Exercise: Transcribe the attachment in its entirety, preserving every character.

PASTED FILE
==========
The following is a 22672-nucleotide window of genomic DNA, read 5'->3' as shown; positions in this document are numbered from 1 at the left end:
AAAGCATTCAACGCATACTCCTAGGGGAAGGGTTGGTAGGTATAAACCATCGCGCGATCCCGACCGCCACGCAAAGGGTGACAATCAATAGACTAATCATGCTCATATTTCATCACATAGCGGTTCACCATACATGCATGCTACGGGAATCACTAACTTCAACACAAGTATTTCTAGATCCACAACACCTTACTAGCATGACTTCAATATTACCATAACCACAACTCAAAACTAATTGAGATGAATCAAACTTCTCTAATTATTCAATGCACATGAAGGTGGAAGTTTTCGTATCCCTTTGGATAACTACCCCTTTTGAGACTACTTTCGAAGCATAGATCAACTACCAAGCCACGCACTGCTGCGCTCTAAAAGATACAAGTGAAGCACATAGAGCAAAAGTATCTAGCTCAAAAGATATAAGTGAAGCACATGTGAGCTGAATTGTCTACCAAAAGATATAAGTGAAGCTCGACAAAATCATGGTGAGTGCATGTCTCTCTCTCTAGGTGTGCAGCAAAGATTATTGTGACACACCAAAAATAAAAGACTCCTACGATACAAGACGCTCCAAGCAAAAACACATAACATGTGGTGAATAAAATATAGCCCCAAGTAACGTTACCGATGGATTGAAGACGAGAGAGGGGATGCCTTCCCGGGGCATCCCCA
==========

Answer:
The following is a 22672-nucleotide window of genomic DNA, read 5'->3' as shown; positions in this document are numbered from 1 at the left end:
AAAGCATTCAACGCATACTCCTAGGGGAAGGGTTGGTAGGTATAAACCATCGCGCGATCCCGACCGCCACGCAAAGGGTGACAATCAATAGACTAATCATGCTCATATTTCATCACATAGCGGTTCACCATACATGCATGCTACGGGAATCACTAACTTCAACACAAGTATTTCTAGATCCACAACACCTTACTAGCATGACTTCAATATTACCATAACCACAACTCAAAACTAATTGAGATGAATCAAACTTCTCTAATTATTCAATGCACATGAAGGTGGAAGTTTTCGTATCCCTTTGGATAACTACCCCTTTTGAGACTACTTTCGAAGCATAGATCAACTACCAAGCCACGCACTGCTGCGCTCTAAAAGATACAAGTGAAGCACATAGAGCAAAAGTATCTAGCTCAAAAGATATAAGTGAAGCACATGTGAGCTGAATTGTCTACCAAAAGATATAAGTGAAGCTCGACAAAATCATGGTGAGTGCATGTCTCTCTCTCTAGGTGTGCAGCAAAGATTATTGTGACACACCAAAAATAAAAGACTCCTACGATACAAGACGCTCCAAGCAAAAACACATAACATGTGGTGAATAAAATATAGCCCCAAGTAACGTTACCGATGGATTGAAGACGAGAGAGGGGATGCCTTCCCGGGGCATCCCCA